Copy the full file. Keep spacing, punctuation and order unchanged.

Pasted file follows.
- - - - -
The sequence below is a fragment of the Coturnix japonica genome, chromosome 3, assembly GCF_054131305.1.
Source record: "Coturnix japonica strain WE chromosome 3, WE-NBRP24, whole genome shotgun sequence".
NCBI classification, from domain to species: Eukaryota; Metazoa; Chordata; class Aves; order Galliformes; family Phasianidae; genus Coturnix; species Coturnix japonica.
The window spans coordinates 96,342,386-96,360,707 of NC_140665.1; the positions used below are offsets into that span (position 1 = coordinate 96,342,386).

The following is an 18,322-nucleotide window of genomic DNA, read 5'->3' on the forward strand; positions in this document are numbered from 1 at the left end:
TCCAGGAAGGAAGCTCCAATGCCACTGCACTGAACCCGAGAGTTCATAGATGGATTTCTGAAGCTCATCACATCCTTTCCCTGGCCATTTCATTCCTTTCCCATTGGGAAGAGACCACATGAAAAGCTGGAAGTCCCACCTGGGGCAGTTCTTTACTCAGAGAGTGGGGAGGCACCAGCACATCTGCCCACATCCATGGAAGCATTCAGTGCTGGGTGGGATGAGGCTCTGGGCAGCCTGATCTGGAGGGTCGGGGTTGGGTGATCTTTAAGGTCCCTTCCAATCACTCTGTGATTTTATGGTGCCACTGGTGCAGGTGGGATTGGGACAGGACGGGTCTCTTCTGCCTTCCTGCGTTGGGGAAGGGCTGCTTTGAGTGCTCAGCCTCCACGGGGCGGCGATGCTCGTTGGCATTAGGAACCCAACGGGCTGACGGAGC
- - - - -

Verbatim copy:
The sequence below is a fragment of the Coturnix japonica genome, chromosome 3, assembly GCF_054131305.1.
Source record: "Coturnix japonica strain WE chromosome 3, WE-NBRP24, whole genome shotgun sequence".
NCBI classification, from domain to species: Eukaryota; Metazoa; Chordata; class Aves; order Galliformes; family Phasianidae; genus Coturnix; species Coturnix japonica.
The window spans coordinates 96,342,386-96,360,707 of NC_140665.1; the positions used below are offsets into that span (position 1 = coordinate 96,342,386).

The following is an 18,322-nucleotide window of genomic DNA, read 5'->3' on the forward strand; positions in this document are numbered from 1 at the left end:
TCCAGGAAGGAAGCTCCAATGCCACTGCACTGAACCCGAGAGTTCATAGATGGATTTCTGAAGCTCATCACATCCTTTCCCTGGCCATTTCATTCCTTTCCCATTGGGAAGAGACCACATGAAAAGCTGGAAGTCCCACCTGGGGCAGTTCTTTACTCAGAGAGTGGGGAGGCACCAGCACATCTGCCCACATCCATGGAAGCATTCAGTGCTGGGTGGGATGAGGCTCTGGGCAGCCTGATCTGGAGGGTCGGGGTTGGGTGATCTTTAAGGTCCCTTCCAATCACTCTGTGATTTTATGGTGCCACTGGTGCAGGTGGGATTGGGACAGGACGGGTCTCTTCTGCCTTCCTGCGTTGGGGAAGGGCTGCTTTGAGTGCTCAGCCTCCACGGGGCGGCGATGCTCGTTGGCATTAGGAACCCAACGGGCTGACGGAGC